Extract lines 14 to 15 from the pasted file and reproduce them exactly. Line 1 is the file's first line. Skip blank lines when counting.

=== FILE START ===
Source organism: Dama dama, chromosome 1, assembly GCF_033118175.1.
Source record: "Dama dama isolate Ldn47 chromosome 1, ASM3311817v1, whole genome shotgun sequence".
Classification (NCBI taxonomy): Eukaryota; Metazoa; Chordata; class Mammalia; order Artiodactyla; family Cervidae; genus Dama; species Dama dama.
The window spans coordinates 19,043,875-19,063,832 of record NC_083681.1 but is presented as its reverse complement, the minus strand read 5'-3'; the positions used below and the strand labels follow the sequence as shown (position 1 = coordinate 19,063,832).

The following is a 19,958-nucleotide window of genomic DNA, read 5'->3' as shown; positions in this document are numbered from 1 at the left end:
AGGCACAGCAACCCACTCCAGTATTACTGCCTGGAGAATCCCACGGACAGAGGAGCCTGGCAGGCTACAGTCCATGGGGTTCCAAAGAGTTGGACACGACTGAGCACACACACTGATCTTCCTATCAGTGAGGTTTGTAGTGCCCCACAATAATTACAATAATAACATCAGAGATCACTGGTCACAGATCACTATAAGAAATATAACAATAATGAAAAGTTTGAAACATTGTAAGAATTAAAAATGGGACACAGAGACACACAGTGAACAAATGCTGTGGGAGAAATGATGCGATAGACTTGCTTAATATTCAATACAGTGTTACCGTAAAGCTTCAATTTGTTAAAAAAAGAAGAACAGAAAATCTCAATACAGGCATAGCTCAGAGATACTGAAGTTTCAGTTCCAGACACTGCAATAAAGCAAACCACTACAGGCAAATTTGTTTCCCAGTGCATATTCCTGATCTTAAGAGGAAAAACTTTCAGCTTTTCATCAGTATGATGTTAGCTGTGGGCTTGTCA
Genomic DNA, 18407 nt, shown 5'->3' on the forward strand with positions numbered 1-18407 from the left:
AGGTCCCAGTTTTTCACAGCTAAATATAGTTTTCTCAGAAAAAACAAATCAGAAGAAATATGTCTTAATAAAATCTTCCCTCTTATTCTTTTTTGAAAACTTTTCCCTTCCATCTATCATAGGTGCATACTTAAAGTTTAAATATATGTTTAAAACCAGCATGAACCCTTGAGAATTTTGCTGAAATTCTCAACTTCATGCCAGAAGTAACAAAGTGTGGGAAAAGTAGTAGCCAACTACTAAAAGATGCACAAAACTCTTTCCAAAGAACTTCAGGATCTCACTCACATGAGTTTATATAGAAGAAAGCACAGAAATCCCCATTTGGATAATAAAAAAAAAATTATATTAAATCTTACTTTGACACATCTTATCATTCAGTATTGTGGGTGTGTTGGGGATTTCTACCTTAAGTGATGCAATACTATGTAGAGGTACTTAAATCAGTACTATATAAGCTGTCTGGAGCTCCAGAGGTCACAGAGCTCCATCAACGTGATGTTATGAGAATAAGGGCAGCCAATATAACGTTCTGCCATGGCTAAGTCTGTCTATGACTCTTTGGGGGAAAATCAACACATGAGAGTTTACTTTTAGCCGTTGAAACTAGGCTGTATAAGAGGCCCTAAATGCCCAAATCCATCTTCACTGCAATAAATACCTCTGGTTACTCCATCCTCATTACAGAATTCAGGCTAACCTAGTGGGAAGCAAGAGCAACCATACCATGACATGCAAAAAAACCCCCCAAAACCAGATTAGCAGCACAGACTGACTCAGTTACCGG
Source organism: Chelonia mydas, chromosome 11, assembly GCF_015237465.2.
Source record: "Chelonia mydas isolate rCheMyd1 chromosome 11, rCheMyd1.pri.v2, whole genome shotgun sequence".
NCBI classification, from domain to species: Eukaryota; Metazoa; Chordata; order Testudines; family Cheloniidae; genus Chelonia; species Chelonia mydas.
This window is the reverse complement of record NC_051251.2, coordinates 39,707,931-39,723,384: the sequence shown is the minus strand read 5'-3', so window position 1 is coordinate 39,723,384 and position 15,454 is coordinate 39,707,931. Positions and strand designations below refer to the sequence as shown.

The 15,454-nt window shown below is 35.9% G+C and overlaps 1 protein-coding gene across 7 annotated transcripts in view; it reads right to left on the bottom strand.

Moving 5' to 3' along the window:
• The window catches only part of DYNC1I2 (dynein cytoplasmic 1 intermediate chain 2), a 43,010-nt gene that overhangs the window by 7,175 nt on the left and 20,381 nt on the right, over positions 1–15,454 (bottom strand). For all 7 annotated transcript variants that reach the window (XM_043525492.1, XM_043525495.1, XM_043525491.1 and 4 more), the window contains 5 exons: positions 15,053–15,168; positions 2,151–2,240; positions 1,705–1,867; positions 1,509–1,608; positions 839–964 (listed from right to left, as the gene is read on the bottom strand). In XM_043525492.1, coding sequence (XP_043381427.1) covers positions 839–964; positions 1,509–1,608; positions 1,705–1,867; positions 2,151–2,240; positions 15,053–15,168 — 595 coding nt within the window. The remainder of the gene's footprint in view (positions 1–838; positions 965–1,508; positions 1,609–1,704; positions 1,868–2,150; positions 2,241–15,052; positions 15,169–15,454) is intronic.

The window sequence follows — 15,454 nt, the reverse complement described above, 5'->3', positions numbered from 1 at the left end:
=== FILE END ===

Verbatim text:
Moving 5' to 3' along the window:
• The window catches only part of DYNC1I2 (dynein cytoplasmic 1 intermediate chain 2), a 43,010-nt gene that overhangs the window by 7,175 nt on the left and 20,381 nt on the right, over positions 1–15,454 (bottom strand). For all 7 annotated transcript variants that reach the window (XM_043525492.1, XM_043525495.1, XM_043525491.1 and 4 more), the window contains 5 exons: positions 15,053–15,168; positions 2,151–2,240; positions 1,705–1,867; positions 1,509–1,608; positions 839–964 (listed from right to left, as the gene is read on the bottom strand). In XM_043525492.1, coding sequence (XP_043381427.1) covers positions 839–964; positions 1,509–1,608; positions 1,705–1,867; positions 2,151–2,240; positions 15,053–15,168 — 595 coding nt within the window. The remainder of the gene's footprint in view (positions 1–838; positions 965–1,508; positions 1,609–1,704; positions 1,868–2,150; positions 2,241–15,052; positions 15,169–15,454) is intronic.